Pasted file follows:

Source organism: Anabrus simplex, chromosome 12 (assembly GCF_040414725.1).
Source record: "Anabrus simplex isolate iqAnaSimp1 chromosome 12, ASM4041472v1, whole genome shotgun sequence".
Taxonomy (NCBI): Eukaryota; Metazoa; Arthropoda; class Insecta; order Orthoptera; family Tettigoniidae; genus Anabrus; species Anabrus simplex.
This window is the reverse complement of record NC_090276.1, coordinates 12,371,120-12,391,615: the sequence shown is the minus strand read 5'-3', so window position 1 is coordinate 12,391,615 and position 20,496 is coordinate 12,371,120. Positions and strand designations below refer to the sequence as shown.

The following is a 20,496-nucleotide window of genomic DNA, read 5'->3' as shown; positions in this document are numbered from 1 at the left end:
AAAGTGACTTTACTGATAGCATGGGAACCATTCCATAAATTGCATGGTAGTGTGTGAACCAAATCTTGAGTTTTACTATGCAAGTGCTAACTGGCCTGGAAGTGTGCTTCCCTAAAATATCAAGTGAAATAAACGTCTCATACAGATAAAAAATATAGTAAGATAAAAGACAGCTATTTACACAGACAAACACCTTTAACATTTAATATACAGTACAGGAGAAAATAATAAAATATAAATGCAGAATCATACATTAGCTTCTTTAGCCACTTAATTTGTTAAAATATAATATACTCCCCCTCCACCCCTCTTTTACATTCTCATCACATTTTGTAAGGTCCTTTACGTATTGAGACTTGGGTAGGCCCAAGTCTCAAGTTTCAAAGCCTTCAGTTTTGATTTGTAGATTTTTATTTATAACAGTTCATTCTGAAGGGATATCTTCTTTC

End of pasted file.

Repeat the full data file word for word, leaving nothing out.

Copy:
Source organism: Anabrus simplex, chromosome 12 (assembly GCF_040414725.1).
Source record: "Anabrus simplex isolate iqAnaSimp1 chromosome 12, ASM4041472v1, whole genome shotgun sequence".
Taxonomy (NCBI): Eukaryota; Metazoa; Arthropoda; class Insecta; order Orthoptera; family Tettigoniidae; genus Anabrus; species Anabrus simplex.
This window is the reverse complement of record NC_090276.1, coordinates 12,371,120-12,391,615: the sequence shown is the minus strand read 5'-3', so window position 1 is coordinate 12,391,615 and position 20,496 is coordinate 12,371,120. Positions and strand designations below refer to the sequence as shown.

The following is a 20,496-nucleotide window of genomic DNA, read 5'->3' as shown; positions in this document are numbered from 1 at the left end:
AAAGTGACTTTACTGATAGCATGGGAACCATTCCATAAATTGCATGGTAGTGTGTGAACCAAATCTTGAGTTTTACTATGCAAGTGCTAACTGGCCTGGAAGTGTGCTTCCCTAAAATATCAAGTGAAATAAACGTCTCATACAGATAAAAAATATAGTAAGATAAAAGACAGCTATTTACACAGACAAACACCTTTAACATTTAATATACAGTACAGGAGAAAATAATAAAATATAAATGCAGAATCATACATTAGCTTCTTTAGCCACTTAATTTGTTAAAATATAATATACTCCCCCTCCACCCCTCTTTTACATTCTCATCACATTTTGTAAGGTCCTTTACGTATTGAGACTTGGGTAGGCCCAAGTCTCAAGTTTCAAAGCCTTCAGTTTTGATTTGTAGATTTTTATTTATAACAGTTCATTCTGAAGGGATATCTTCTTTC